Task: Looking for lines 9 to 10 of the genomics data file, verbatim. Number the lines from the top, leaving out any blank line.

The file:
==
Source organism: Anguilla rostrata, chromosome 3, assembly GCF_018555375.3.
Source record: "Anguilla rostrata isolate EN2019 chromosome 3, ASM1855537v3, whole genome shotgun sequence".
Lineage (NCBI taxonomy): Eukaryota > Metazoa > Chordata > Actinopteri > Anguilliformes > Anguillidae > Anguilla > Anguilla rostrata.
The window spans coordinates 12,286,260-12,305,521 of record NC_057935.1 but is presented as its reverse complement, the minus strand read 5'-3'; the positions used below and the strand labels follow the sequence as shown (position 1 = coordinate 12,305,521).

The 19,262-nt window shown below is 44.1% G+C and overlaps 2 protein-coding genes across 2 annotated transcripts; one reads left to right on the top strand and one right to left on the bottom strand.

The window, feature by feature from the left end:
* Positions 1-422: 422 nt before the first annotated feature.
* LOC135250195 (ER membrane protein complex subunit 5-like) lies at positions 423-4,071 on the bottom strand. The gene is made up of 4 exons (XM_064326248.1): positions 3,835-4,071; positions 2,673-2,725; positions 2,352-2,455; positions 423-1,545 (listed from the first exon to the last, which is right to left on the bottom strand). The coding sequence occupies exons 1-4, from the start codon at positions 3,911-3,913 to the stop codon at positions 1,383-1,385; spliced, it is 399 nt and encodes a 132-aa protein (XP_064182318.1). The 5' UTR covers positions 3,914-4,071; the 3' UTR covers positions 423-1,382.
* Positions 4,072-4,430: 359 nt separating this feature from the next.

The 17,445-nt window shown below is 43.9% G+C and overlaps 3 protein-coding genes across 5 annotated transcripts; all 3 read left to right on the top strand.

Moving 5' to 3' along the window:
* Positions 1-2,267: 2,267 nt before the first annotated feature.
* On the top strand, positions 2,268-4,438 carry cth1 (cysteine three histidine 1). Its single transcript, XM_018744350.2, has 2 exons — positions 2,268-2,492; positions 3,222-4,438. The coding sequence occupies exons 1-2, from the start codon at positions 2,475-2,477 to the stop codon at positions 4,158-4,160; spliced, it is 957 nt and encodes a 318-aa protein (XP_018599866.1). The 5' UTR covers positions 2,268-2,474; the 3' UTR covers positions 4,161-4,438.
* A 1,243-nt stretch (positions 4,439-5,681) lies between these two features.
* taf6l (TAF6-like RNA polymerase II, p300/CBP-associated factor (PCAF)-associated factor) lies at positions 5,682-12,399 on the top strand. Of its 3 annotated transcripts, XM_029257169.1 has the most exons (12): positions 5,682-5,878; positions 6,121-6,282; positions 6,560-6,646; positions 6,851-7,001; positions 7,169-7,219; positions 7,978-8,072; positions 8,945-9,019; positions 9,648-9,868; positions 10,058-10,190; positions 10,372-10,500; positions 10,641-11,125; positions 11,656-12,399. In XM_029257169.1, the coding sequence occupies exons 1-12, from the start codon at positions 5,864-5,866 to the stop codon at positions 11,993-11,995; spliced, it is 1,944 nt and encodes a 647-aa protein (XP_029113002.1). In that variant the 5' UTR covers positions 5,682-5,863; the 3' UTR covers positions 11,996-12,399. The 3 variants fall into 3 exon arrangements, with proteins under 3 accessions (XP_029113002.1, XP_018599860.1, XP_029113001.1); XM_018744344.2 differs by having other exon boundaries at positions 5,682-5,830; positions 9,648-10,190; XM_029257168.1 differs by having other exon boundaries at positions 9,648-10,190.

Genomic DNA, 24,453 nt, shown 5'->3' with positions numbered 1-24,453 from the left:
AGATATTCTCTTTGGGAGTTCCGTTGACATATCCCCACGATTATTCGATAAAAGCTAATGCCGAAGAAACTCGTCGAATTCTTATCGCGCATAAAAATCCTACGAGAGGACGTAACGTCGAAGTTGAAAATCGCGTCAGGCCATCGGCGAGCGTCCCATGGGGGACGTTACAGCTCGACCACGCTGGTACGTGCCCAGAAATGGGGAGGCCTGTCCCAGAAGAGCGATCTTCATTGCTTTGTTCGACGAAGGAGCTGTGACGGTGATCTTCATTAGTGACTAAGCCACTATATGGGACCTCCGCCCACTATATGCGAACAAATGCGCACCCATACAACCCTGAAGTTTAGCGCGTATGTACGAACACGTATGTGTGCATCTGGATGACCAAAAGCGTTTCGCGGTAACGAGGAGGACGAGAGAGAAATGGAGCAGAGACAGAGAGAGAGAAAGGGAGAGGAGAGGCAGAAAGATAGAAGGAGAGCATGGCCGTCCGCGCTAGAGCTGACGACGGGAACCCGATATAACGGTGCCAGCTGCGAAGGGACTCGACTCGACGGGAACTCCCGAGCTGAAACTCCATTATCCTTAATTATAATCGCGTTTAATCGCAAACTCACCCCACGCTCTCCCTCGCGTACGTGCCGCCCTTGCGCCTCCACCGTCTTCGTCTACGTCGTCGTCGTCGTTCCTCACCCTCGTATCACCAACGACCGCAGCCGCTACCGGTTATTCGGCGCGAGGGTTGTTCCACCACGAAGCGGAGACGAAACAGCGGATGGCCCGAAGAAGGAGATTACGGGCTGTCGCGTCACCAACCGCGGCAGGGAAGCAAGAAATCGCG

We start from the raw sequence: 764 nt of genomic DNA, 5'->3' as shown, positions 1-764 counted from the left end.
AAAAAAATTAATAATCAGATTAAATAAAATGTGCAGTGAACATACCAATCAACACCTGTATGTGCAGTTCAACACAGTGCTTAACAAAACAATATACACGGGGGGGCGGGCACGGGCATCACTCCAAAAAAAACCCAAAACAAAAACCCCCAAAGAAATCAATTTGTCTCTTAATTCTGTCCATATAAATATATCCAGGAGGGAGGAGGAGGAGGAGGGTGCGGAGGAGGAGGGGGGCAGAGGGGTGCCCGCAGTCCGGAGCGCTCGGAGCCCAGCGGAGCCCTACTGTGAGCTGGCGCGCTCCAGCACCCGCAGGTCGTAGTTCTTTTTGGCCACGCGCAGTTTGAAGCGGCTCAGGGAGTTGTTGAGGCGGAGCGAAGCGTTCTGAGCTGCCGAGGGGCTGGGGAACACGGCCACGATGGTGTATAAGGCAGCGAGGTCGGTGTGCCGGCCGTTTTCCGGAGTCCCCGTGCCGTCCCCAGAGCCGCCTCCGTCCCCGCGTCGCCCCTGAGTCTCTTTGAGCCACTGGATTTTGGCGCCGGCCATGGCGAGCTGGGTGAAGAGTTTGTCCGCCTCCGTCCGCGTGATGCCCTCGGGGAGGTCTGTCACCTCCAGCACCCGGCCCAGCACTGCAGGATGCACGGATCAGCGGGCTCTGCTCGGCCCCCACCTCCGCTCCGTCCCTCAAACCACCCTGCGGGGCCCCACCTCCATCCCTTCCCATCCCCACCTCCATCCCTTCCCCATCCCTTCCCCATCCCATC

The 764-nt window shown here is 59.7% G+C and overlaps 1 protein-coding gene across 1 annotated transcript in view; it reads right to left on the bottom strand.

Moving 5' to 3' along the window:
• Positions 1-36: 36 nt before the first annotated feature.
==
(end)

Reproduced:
* Positions 4,072-4,430: 359 nt separating this feature from the next.

The 17,445-nt window shown below is 43.9% G+C and overlaps 3 protein-coding genes across 5 annotated transcripts; all 3 read left to right on the top strand.